So you were wowed by some of those examples and are coming around the idea that data visualizations could really add something to your site. But now you’re stuck at the how part of the equation. If you’re not a designer, and not sure you can afford someone with this specific skill set, creating awesome looking data visualizations may feel out of reach.
But it doesn’t have to be. A number of tools now exist that make it easy for anyone to create data visualizations—even those of us with zero design skill.
Here are a few of the best options for individuals and small businesses that need something affordable and easy to use.
Visme is a tool that makes it easy to create visuals, even if you’re not a designer. That includes data visualizations like charts and graphs. You can start from templates the company provides, or create your own. Once you import your data, the software will translate it into a visual format, but then let you select the visual details, like fonts and colors.
Visme offers a free version that will satisfy the needs of some, and premium paid versions for those that anticipate needing to tap into more features or make more visualizations.
Tableau is a visual analytics platform. The company’s main products are focused on providing and conveying business intelligence through data. But they also offer Tableau Public, which is a free data visualization app anyone can use—you just have to be OK with your visualizations being available to the larger Tableau community.
With either their paid or free tools, you can import your data from a spreadsheet or fill it in manually and then translate it into a colorful, beautiful visual design.
Infogram’s a popular data visualization tool that has an easy-to-use interface that’s great for non-designers. They provide templates that make getting started easy, and drag-and-drop functionality to simplify any changes you make to the templates.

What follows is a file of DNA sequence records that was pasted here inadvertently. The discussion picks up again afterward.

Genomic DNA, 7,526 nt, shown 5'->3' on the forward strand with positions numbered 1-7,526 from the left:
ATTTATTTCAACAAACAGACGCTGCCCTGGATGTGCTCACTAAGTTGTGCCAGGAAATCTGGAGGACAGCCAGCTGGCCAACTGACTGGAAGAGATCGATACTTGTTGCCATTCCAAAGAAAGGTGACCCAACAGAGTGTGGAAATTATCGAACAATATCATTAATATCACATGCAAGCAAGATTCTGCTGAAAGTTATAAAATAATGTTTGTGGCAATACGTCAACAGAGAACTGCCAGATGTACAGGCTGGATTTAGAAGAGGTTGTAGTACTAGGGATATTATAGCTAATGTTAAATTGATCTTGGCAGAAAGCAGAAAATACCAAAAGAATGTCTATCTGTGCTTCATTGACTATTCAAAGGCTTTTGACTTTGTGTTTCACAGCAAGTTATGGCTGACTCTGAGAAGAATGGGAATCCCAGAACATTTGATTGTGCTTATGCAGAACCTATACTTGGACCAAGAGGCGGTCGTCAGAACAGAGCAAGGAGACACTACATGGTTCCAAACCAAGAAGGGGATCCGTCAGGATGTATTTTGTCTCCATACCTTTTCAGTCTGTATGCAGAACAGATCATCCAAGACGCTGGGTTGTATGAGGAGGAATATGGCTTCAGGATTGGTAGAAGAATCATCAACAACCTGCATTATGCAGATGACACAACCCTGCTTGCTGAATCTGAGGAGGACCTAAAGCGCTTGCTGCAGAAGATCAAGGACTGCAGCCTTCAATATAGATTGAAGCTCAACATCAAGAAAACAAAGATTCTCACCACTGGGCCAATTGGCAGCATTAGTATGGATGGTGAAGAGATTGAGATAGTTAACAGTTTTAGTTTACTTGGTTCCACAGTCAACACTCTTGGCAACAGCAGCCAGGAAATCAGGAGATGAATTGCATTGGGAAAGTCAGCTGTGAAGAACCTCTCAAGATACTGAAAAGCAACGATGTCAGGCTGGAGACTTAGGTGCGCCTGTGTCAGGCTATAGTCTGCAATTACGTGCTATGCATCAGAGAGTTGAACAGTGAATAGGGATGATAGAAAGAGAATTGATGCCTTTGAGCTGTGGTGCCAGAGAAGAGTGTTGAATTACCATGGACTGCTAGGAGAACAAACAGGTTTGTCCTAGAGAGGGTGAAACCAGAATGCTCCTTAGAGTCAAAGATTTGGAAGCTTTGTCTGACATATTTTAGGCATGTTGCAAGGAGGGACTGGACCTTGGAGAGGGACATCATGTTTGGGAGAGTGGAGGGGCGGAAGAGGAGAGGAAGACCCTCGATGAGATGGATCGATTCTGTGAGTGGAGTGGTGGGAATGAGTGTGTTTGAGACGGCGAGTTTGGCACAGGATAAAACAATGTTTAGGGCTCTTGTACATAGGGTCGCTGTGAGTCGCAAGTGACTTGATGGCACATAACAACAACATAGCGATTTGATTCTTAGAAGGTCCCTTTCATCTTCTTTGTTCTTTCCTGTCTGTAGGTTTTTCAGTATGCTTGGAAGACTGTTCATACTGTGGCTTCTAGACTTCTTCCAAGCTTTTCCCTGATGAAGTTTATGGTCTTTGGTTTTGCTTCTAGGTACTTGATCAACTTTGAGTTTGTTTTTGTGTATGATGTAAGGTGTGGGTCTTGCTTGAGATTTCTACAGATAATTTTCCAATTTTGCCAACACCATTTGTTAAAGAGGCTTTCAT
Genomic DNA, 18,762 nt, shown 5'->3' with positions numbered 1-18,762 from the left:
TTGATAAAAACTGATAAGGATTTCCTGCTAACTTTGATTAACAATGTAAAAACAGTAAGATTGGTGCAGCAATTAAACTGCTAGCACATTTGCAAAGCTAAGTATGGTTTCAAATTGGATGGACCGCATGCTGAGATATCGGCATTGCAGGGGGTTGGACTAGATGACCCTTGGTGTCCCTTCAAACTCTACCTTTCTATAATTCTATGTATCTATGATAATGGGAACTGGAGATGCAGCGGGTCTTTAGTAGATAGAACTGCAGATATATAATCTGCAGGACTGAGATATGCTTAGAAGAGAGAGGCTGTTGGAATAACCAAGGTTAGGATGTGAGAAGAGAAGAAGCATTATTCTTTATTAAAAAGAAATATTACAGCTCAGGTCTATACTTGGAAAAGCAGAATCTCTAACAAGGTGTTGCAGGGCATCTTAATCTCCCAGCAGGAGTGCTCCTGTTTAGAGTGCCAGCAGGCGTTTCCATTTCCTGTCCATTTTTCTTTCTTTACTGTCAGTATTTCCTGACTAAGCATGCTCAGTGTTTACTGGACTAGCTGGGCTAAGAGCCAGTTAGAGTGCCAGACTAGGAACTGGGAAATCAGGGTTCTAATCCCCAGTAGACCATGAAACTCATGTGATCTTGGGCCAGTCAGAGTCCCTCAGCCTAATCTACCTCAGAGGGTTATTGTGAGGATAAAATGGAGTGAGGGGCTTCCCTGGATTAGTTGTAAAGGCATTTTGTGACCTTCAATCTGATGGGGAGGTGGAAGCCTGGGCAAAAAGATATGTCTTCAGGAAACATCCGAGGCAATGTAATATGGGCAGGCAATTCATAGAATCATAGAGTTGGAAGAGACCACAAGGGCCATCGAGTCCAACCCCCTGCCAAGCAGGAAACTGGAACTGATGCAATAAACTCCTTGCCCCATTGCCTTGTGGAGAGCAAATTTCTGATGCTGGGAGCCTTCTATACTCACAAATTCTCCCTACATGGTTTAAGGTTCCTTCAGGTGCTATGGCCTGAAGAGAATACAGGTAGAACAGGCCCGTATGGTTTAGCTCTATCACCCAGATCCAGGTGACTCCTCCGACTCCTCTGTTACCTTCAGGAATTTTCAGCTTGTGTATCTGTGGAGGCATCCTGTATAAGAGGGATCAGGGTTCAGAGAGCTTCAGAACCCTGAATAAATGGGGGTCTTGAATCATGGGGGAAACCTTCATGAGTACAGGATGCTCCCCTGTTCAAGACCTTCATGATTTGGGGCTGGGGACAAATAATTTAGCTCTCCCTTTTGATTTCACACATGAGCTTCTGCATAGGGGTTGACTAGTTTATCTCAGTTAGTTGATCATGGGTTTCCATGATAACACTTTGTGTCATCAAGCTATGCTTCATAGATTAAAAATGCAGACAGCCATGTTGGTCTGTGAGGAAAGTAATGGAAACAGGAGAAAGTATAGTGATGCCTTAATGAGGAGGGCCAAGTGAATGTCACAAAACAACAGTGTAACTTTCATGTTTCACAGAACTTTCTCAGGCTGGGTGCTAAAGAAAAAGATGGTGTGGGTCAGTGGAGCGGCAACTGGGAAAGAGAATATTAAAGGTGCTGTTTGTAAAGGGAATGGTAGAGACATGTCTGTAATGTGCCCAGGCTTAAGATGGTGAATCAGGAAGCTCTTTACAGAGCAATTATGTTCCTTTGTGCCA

In addition, the tool provides the functionality to make your charts and graphs interactive—you can animate them so they slide, fade, zoom, etc. That can make your data visualizations more engaging for visitors. (The Trevor Project example above can give you a sense of what interactive data visualizations look like).
Infogram has a free version you can use for up to ten projects. If you go beyond that the cost goes up to $19 a month.
Like the name suggests, Chartblocks is a tool for creating charts. It’s easy to use—you just import your data, do some basic designing, and you have a data visualization. In most cases, you can create a chart or graph from your data in a matter of minutes.
Chartblocks is great on the ease of use front, but does have more limited functionality than the other tools on this list. You can’t create as many types of data visualizations as some of the other tools allow. But the tool is free to use for up to 50 charts, and intuitive for beginners. If your needs are simple, you can create fast and easy data visualizations with it.
Zoho Analytics is a sophisticated business intelligence tool designed to help businesses better understand and share their analytics from multiple sources. While creating data visualizations to share on your website isn’t a main use of the platform, the tool makes it possible to create beautiful data-based graphics that you can then use as you see fit. It can integrate with a long list of other software products that collect analytics, and you can also import data in a variety of formats.
Zoho Analytics has a basic free plan. To tap into more features, their paid plans start at $22 a month.
Make Your Data Beautiful
You don’t have to be a designer to put your data to use creating gorgeous, informative graphics for your website. Data visualization is a smart way to provide useful information to your visitors at the same time that you add some extra aesthetic style to your site. And you can get started creating beautiful data visualizations via a number of intuitive tools that are free.